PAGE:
Hegel and Marx After the Fall of Communism (Political Philosophy Now)

Hegel and Marx After the Fall of Communism (Political Philosophy Now)

Language: English

Pages: 304

ISBN: 1783160721

Format: PDF / Kindle (mobi) / ePub

The collapse of the Soviet Empire led many to think that communism and perhaps socialism were no longer relevant to the modern world. Hegel and Marx After the Fall of Communism presents a balanced discussion of the validity of the arguments of two of the most important political philosophers of all time, Georg Wilhelm Friedrich Hegel and Karl Marx. David MacGregor reinterprets Hegel and Marx’s philosophies, setting out key events in their lives against a backdrop of global historical events. In a new afterword, MacGregor brings his study up to date, examining Russia’s revival as a world power under Vladimir Putin as well as China’s ambitious development efforts.

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possibly account for the amazing success of Victorian capitalism.13 None of his finely constructed models offered an outcome that conformed with hopes for a ground-up transformation of capitalist society. Yet under Hegel’s influence, Marx drafted an exploratory blueprint of the new society in the first volume of Capital. Perhaps this explains why Marx, in the decade following its publication in 1867, gave priority to new editions of volume 1 of Capital rather than to completing the other two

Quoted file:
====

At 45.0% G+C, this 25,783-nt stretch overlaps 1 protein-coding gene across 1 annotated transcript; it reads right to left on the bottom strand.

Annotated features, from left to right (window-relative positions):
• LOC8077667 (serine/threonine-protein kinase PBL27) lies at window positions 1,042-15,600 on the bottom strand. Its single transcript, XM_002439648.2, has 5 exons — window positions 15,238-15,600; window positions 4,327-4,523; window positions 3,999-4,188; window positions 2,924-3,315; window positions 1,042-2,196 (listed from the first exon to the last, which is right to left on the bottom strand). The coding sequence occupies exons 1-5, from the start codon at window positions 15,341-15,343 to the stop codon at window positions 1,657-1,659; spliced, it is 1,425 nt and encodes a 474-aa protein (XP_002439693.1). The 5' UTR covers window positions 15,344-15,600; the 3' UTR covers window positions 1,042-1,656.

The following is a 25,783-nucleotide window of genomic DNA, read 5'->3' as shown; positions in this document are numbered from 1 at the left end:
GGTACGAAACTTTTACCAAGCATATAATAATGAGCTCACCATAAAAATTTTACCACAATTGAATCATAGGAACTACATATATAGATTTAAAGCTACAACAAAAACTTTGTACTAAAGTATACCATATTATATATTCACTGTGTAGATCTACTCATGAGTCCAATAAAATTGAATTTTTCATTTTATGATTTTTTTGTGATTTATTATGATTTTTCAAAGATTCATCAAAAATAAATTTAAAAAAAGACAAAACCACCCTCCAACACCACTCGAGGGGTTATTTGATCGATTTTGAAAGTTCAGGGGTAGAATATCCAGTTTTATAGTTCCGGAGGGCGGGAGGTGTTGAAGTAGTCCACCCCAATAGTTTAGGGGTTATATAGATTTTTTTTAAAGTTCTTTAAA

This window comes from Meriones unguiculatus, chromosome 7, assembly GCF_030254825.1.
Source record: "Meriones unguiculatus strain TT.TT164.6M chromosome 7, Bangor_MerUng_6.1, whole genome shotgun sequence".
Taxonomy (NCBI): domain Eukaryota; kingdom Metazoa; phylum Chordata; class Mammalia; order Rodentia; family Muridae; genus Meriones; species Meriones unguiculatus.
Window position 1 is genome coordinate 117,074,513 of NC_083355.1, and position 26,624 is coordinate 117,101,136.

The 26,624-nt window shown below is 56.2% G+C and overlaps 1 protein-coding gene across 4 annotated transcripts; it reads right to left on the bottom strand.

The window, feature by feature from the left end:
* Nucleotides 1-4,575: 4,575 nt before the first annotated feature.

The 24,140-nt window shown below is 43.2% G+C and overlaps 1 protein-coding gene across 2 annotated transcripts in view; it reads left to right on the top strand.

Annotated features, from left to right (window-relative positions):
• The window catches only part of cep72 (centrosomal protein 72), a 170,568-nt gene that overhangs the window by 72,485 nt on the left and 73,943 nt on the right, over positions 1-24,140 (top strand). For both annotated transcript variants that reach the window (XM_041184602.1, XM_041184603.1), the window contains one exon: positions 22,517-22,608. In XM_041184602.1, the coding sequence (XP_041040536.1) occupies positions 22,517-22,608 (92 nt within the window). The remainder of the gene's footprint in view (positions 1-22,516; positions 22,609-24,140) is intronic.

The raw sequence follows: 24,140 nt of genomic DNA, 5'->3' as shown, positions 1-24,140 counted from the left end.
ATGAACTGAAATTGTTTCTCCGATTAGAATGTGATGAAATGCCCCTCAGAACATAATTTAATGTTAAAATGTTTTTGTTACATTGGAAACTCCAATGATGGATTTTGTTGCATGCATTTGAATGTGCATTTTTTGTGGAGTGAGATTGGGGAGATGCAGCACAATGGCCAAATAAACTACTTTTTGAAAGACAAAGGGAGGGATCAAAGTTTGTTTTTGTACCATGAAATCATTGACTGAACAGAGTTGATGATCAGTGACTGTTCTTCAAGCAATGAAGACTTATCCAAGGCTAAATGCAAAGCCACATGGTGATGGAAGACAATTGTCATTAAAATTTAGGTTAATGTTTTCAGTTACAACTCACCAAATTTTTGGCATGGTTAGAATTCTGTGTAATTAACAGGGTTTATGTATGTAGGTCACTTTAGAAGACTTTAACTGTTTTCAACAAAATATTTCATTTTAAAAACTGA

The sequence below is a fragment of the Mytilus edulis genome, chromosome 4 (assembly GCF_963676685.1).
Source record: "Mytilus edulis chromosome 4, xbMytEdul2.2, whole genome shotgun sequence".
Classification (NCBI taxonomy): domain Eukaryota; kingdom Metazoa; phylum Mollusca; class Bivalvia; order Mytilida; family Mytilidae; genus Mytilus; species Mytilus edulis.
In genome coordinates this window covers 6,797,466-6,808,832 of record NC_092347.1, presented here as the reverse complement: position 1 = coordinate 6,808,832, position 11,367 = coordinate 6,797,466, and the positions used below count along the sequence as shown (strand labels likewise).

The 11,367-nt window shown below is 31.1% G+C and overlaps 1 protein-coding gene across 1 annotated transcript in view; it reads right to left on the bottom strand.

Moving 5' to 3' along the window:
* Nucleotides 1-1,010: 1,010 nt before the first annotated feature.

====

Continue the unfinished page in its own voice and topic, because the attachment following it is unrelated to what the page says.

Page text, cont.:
spirit of reason that could provide the sure foundation for dramatic social and political change. Opposition to this ideal eventually crushed Hölderlin, as we shall see, and it forced Hegel to turn from active politics to a philosophical vision of the future based firmly on the realities of the present. This vision would include a solution to the greatest problem thrown up by civil society – poverty. ‘When, in countries that are called civilized’, writes Paine, ‘we see age going to the workhouse

that a socialist revolution, with its attendant dangers of terror and dictatorship, was unnecessary to achieve liberation. The working class could be elevated to full membership in the political community through legal protection of their individual rights, social legislation that alleviated their competitive disadvantage in the marketplace, and the creation of ‘free corporations’ that would form a bridge from the particular to the universal will.42 Gans shared Hegel’s view that poverty had

state. Management in the typical modern corporation is answerable only to the stockholders. The managers of Hegel’s corporation must keep in mind the interests of the workers, and those of the communities within which they operate. The democratic corporation Hegel saw poverty as an ethical as well as an economic dilemma endemic to bourgeois society. Poverty strips the individual of the chance to enjoy the rights and freedoms of civil society, and demeans him or her in the eyes of others.

the modern US democratic system, notes Howard Kainz,80 ‘ “control” over the federal government by average American working people is often reduced to perilous choices, every few years, between congressional or presidential candidates neither of whom is thought satisfactory’. The atomization of democracy in the late twentieth century has corrupted politics and alienated citizens from their own political institutions, as Hegel might have predicted. ‘The reflective spirit of our times, this

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